Rooney's goal epitomizes the beautiful game
As football fans, we probably spend more time waxing lyrical about the past than we do discussing the present or the future.
We remember fantastic players, managers, clubs and matches while wearing our rose-tinted glasses.
We all have our favorites and we’ll big them up to whoever will listen. We’ll also defend them with our lives if anyone dares to disagree with our precise logic as to why they’re all the best-of-the-best. However, there is one subject where you’ll usually get universal and unanimous agreement - the greatest goals.
Now to be considered as a great goal, the match has to have importance and it has to matter in the grand scheme of things. I mean, it’s all well and good dribbling an entire team but when you’re already four up, who cares. Great goals should decide contests or at the very least put a major punctuation point at the end of them. It’s that simple.
Having watched, coached and played football for over forty years, I couldn’t even guess as to how many times I’ve seen the ball hit the back of the net with gusto or dribble apologetically over the line. However, I do have a top five which gloriously welcomed a newcomer this weekend.
It is hard to rank in order but the meaning of the match is the defining factor, which means Diego Maradona has the honor of scoring the greatest goal of all time.
World Cup Quarter-Final - Argentina vs. England, June 22nd 1986:
Diego Maradona dribbles almost the entire length of the pitch beating five, six, seven English players with balance, strength, trickery and sheer audacity before poking the ball deliciously under the despairing Peter Shilton with that left foot.
No offence to the African Cup of Nations, Asian Cup or Copa America but the second most important competition is the European Championships. The competition is usually better than the World Cup and that was never better exemplified than when Marco van Basten made time stand still.
European Championship Final - Holland vs. USSR, June 25th 1988:
There are volleys and then there are impossible volleys. The great Arnold Muhren played a first time curling left-footed cross to the far post but in all honesty overcooked it. The ball was dropping away from van Basten but the Dutchman never took his eyes of the ball for a second. As it dropped over his shoulder he unleashed a volley that will never be replicated by Rinat Dasayev.
The UEFA Champions League has the best players and so it’s no surprise to see goals of breathtaking quality each and every round. In fact there are so many great goals that I have trouble recalling any of them except for a strike that encapsulated the greatness that is Zindine Zidane.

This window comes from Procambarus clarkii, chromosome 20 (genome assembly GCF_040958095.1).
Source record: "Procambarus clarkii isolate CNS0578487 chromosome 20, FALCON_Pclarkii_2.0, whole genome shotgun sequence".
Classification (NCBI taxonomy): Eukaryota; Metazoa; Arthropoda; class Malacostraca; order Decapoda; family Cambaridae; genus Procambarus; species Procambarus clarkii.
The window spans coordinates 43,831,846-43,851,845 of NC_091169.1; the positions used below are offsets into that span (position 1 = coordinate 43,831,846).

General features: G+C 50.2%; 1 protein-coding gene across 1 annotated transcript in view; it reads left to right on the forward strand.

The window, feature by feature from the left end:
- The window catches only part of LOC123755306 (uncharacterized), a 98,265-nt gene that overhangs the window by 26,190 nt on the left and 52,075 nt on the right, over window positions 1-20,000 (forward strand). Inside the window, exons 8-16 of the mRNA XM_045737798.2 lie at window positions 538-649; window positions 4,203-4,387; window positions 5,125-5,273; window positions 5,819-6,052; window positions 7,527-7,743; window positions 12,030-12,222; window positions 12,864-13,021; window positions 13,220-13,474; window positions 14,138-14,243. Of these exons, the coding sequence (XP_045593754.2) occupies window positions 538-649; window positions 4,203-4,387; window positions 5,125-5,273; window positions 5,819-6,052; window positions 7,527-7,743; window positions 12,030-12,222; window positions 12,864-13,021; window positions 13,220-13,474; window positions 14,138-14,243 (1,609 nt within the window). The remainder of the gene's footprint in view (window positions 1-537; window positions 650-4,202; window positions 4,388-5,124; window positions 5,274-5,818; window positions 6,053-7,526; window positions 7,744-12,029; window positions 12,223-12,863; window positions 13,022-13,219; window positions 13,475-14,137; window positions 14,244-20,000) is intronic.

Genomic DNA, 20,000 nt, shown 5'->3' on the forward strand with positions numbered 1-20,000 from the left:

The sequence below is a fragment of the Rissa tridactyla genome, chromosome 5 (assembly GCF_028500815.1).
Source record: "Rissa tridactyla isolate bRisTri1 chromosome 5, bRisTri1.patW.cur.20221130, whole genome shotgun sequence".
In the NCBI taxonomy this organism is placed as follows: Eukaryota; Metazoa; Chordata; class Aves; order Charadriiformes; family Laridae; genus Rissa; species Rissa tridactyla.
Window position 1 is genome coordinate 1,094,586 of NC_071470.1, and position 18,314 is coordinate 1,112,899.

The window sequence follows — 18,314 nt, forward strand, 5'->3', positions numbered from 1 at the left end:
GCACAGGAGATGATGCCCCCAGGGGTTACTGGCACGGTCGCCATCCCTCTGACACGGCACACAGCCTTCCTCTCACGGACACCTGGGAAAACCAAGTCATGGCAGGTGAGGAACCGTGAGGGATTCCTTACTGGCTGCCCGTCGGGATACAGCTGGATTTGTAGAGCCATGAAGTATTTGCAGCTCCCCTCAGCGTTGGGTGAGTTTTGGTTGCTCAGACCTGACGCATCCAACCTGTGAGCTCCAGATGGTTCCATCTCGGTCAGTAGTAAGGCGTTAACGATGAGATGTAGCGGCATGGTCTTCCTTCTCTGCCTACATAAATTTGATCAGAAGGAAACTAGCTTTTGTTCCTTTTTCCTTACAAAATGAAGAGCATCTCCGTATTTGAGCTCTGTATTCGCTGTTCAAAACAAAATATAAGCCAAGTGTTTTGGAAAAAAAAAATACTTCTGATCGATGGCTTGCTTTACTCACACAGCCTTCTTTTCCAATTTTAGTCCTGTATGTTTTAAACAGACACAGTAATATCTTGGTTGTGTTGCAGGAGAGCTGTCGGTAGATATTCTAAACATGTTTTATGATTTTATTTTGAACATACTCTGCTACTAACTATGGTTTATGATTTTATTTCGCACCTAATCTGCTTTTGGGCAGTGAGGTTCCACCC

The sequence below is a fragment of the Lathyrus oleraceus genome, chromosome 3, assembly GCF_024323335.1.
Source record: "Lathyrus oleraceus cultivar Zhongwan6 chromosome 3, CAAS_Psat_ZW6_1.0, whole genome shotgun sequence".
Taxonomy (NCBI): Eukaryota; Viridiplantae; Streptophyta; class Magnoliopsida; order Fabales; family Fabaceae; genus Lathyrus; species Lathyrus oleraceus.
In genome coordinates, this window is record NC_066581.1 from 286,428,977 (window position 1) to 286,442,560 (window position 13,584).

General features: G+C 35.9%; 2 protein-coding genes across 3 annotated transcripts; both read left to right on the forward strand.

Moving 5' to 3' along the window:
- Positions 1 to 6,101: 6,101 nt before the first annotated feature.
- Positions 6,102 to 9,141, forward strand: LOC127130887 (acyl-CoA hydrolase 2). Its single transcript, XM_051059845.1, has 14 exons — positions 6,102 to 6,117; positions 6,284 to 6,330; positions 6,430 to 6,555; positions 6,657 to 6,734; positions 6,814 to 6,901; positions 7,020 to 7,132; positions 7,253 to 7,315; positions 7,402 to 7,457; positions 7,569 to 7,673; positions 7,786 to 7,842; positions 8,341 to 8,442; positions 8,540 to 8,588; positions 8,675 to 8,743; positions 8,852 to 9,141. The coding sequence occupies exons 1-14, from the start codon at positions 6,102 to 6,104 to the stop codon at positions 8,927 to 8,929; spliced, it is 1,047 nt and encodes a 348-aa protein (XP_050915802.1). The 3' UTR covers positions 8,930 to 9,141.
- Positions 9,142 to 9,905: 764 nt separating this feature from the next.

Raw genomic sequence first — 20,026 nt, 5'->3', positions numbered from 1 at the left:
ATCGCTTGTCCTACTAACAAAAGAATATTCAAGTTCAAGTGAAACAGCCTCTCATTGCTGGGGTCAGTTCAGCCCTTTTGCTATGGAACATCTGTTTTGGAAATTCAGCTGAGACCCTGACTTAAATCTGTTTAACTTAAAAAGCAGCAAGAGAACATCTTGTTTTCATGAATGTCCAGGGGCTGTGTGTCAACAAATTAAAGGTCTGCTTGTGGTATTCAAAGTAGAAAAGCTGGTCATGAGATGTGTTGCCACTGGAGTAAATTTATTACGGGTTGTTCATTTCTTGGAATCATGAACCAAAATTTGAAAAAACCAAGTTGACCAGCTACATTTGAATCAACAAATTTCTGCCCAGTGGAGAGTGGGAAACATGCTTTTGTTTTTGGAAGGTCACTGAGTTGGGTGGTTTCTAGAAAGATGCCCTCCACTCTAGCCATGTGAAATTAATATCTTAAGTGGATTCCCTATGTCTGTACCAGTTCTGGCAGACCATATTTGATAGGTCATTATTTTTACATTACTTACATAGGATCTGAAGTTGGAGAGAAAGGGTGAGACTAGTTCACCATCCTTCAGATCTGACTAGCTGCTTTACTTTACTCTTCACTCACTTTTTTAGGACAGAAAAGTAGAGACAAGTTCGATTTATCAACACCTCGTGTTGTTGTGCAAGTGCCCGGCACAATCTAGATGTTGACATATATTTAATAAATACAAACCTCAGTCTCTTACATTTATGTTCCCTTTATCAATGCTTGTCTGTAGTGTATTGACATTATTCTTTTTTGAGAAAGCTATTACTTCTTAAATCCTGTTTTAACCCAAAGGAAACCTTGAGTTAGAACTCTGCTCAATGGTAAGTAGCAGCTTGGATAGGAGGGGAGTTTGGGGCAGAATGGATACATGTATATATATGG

UEFA Champions League Final - Real Madrid vs. Bayer Leverkusen, May 15th 2002:
Roberto Carlos will be the first to admit that his cross to the Frenchman wasn’t the best of his career as it ballooned up twenty feet in the air. However, we’re talking about Zidane. The Frenchman showed patience, nerve and the most incredible technique to bludgeon the ball into the upper corner past Hans-Jorg Butt. It was a goal of incredible beauty while the celebration from Zizou told me that he knew that something special had just happened.
Major League Soccer might not seem important but it is, because without it, we just live in a television wasteland. It’s our league and in the big picture it matters and it never mattered more than the opening match of MLS when two minutes from time, Eric Wynalda showed why he’s money.
Major League Soccer's first ever match - San Jose Clash vs. DC United, April 6th 1996:
In all fairness that match was a dog and with mainstream America watching and just dying to say ‘there’s no scoring in soccer’ Wynalda cut inside from the left and curled a peach around Jeff Causey. It remains the most important goal in league history.
Derby matches are often disappointing fare as there is far too much at stake. This Saturday’s Manchester affair certainly falls into that category, as United knew a win could take them a step closer to their nineteenth league title, while at the same time knock the stuffing out of City. A draw looked on the cards until Wayne Rooney demonstrated that class is indeed permanent, while form can be fleeting.
Manchester United vs. Manchester City, February 12th 2011:
The hardest skill to execute in football is a bicycle kick. The degree of difficulty is unimaginable and even when the ball does end up in the back of the net, 99 times out of 100 it’s a little scruffy. The ball hits the shin, slices in, and bounces before it crosses the line but in the case of Rooney it was sheer perfection. The power, accuracy and confidence where there for all to see. Poor Joe Hart couldn’t even move. It also announced the return of Rooney.
Great goals. You’ll never forget them and you’ll always remember where you where when you saw them.
Nick Webster is a senior writer for FoxSoccer.com covering the Barclay's Premier League and the English national team.